SAS/STAT software, version 9.1 was used for all analyses. Presented P values are based on tests of contrasts within a mixed linear model of each response variable with fixed effects as described below, and random subject effects to account for correlation of multiple measurements on the same individual. To compare MAP, HR, skin blood flow, and other responses to graded doses of dexmedetomidine in cocaine-addicted versus cocaine-naive groups in the dose-finding case-control study, the fixed effects are group (2 levels: cases and controls), dose (4 levels: 0, 0.2, 0.4, and 0.6 µg/kg), and group×dose. To compare effects of dexmedetomidine versus placebo (intravenous normal saline) in reversing cocaine-induced increases in MAP, HR, and skin SNA in cocaine-addicted subjects, the fixed effects are group (2 levels: dexmedetomidine and saline), time (3 levels: baseline, 30 minutes, and 50 minutes), and group×time. A log transformation was used to reduce the skewness of skin blood flow and skin SNA, as determined previously.15
The baseline characteristics of subjects in the case–control study of dexmedetomidine-suppression testing are shown in Table 1. The 2 groups were well matched on most characteristics including age, sex, race/ethnicity (most being black men), body mass index, and baseline HR; however, cocaine-addicted subjects (who had a mean duration of cocaine addiction of 17±2 years) had higher systolic BP at baseline (P<0.05). The baseline characteristics of the cocaine-addicted subjects in the treatment trial are shown in Table 2.
In the initial dose-finding study, we studied 15 cases and 12 controls. Of these subjects, 10 cases and 7 controls participated in protocol 1A and 9 cases and 8 controls in protocol 1B. Multiple subjects participated in both subprotocols: 26 cocaine-addicted subjects participated in the treatment trial; of these, 12 cases had also participated in the case-control study. Of these 26 subjects who were challenged with intranasal cocaine, 16 subjects received placebo, 14 received low-dose dexmedetomidine, and 12 high-dose dexmedetomidine. Subjects were randomly assigned to 1 of the 3 treatment arms in protocol 2 (saline or low- or high-dose dexmedetomidine). If subjects participated in >1 of these 3 treatment arms, the order was random.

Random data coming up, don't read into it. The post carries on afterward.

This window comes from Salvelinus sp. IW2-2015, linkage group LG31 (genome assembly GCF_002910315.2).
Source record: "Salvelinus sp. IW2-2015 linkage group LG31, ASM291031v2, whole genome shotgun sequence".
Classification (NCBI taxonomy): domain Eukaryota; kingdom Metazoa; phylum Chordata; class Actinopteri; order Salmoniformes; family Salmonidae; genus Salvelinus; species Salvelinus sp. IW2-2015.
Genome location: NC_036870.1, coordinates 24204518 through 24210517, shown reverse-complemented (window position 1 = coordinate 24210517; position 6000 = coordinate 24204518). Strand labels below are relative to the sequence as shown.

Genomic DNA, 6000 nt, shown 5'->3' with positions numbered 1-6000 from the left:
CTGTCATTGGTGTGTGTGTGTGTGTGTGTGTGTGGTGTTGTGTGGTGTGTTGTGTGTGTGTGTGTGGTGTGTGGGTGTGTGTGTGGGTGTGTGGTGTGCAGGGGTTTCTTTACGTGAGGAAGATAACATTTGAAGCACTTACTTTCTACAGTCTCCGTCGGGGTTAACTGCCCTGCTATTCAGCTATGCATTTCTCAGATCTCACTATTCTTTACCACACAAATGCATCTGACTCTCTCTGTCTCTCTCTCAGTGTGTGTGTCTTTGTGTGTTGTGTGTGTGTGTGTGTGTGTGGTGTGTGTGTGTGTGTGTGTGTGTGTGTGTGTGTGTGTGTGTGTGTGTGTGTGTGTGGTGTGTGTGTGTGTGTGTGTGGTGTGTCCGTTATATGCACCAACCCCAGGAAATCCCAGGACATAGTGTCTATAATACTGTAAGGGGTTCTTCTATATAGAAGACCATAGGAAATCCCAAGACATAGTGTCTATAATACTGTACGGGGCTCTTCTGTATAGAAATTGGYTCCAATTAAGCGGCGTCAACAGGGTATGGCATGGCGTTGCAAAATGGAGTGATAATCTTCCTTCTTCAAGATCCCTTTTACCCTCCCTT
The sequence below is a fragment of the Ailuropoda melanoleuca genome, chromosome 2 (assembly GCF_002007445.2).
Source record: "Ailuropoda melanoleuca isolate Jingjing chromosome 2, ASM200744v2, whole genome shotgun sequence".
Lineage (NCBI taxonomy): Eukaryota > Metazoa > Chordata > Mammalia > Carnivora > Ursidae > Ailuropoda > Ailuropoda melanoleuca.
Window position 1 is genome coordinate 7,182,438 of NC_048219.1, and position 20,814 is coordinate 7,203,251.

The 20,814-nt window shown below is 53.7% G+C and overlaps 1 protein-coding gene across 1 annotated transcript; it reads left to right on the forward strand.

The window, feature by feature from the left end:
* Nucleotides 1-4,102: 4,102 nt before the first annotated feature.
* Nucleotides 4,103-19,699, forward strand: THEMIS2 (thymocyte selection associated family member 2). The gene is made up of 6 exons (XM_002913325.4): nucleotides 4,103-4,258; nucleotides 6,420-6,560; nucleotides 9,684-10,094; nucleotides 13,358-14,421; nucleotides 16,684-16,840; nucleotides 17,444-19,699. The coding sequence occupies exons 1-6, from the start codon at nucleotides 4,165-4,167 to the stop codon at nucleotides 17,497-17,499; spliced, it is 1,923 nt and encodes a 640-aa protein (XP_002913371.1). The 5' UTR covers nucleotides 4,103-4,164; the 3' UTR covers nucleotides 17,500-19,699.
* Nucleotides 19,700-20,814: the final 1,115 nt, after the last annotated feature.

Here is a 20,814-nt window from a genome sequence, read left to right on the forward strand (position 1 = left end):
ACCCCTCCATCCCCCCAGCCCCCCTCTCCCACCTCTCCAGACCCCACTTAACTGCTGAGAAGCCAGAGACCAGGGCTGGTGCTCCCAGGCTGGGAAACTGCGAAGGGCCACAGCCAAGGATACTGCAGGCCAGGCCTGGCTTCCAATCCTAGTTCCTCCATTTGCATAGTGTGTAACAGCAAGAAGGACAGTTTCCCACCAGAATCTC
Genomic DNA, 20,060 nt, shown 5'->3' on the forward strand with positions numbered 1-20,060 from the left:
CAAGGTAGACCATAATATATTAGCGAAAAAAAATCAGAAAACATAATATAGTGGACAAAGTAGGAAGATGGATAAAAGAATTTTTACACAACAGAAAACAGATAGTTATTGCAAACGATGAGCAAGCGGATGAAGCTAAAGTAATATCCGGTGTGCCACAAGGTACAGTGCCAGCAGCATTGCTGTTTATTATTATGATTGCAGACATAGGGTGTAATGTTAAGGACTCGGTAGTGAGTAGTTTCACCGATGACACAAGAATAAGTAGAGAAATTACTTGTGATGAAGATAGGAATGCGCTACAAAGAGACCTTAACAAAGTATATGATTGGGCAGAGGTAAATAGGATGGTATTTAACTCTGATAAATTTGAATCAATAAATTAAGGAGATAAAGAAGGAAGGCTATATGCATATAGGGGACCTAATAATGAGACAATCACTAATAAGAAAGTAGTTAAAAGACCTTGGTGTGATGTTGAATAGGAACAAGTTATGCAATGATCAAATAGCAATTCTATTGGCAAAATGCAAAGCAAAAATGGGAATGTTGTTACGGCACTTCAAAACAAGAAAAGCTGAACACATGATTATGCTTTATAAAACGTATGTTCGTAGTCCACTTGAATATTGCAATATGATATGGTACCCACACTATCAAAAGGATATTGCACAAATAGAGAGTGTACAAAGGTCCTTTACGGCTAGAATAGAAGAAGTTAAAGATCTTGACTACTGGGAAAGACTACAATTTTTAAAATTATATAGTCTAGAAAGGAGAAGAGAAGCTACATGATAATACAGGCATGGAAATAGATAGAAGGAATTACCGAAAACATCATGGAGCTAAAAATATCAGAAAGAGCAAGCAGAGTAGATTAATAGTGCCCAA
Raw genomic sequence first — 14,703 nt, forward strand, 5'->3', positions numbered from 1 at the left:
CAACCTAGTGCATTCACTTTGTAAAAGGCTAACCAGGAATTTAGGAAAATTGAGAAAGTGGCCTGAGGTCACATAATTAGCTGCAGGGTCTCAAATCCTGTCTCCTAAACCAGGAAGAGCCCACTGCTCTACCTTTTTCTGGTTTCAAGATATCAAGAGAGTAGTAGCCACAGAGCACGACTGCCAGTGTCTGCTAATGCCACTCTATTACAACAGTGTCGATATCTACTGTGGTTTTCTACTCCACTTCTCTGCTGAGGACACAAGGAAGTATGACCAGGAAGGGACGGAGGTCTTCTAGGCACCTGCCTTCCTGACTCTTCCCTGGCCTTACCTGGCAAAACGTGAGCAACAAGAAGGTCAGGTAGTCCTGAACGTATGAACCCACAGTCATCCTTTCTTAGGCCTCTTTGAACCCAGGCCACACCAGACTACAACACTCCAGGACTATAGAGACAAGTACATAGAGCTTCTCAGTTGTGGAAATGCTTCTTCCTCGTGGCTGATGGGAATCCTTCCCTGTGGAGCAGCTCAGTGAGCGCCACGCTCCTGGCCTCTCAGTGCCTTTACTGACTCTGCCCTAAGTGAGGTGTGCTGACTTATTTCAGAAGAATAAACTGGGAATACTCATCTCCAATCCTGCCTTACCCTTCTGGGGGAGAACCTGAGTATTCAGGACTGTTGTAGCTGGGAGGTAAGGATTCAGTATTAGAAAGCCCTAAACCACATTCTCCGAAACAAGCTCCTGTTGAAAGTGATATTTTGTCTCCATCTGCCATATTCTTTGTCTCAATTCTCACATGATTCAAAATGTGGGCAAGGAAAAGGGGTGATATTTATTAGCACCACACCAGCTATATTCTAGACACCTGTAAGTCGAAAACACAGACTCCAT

None of the subjects developed chest pain, ST-T changes on ECG, arrhythmia, or any other adverse events from cocaine or dexmedetomidine. None of the cocaine-addicted or cocaine-naive subjects had detectable plasma cocaine levels at the time of study.
Dose-Finding Case–Control Study: Dexmedetomidine-Suppression Testing
Figure 1A shows the results of dexmedetomidine-suppression testing in the 2 groups. Before dexmedetomidine, baseline MAP was higher in the cocaine-addicted subjects (P<0.05). The major new finding is that the cocaine-addicted subjects did not show evidence of any attenuation in the progressive dexmedetomidine-induced decreases in MAP and skin vascular resistance (or increase in skin blood flow). In contrast, HR was unaffected by cumulative doses of dexmedetomidine up to 0.6 µg/kg in both groups. Changes in muscle SNA and plasma NE are shown in the online-only Data Supplement (Table S1 and Figure S6).
When the dose was increased to 1 µg/kg in cocaine-addicted subjects, dexmedetomidine lowered HR by 4 bpm (P<0.05), both in the absence and presence of LBNP, whereas, in the cocaine-naive subjects, 1 µg/kg dexmedetomidine lowered HR only during LBNP (by 4.5 bpm; P<0.05; Figure 1B).
Randomized Controlled Treatment Trial in Cocaine-Addicted Subjects: Effects of Low- and High-Dose Dexmedetomidine Versus Placebo on Responses to Acute-Cocaine Challenge
With acute intranasal cocaine, the plasma cocaine level increased from 0 to 0.05±0.01 µg/mL in cocaine-addicted subjects. As shown in Figures 2A, 2B, and 3, placebo (n=16) was without effect whereas low-dose dexmedetomidine (0.4 µg/kg; n=14) abolished cocaine-induced increases in MAP (+6±1 versus −5±2 mm Hg, cocaine/placebo versus cocaine/dexmedetomidine; P<0.01), skin SNA (+156±26 versus −15±22%; P<0.05), and skin vascular resistance (+10±2 versus −2±3 U; P<0.05) without affecting HR (+13±2 versus +9±2 bpm; P=ns; Table S2).
When the dexmedetomidine dose was increased sufficiently (1 µg/kg; n=12) to reverse the cocaine-induced increase in HR (+13±2 versus +3±2 bpm, cocaine/placebo versus cocaine/dexmedetomidine; P<0.01), the average level of MAP did not fall further, with MAP increasing paradoxically in 4 of 12 subjects (Figure 3).
The subjects’ mean sedation score was unchanged from baseline with low-dose dexmedetomidine (5.0±0 versus 4.82±0.12) but decreased to 3.83±0.46 (P<0.05) with the higher dose.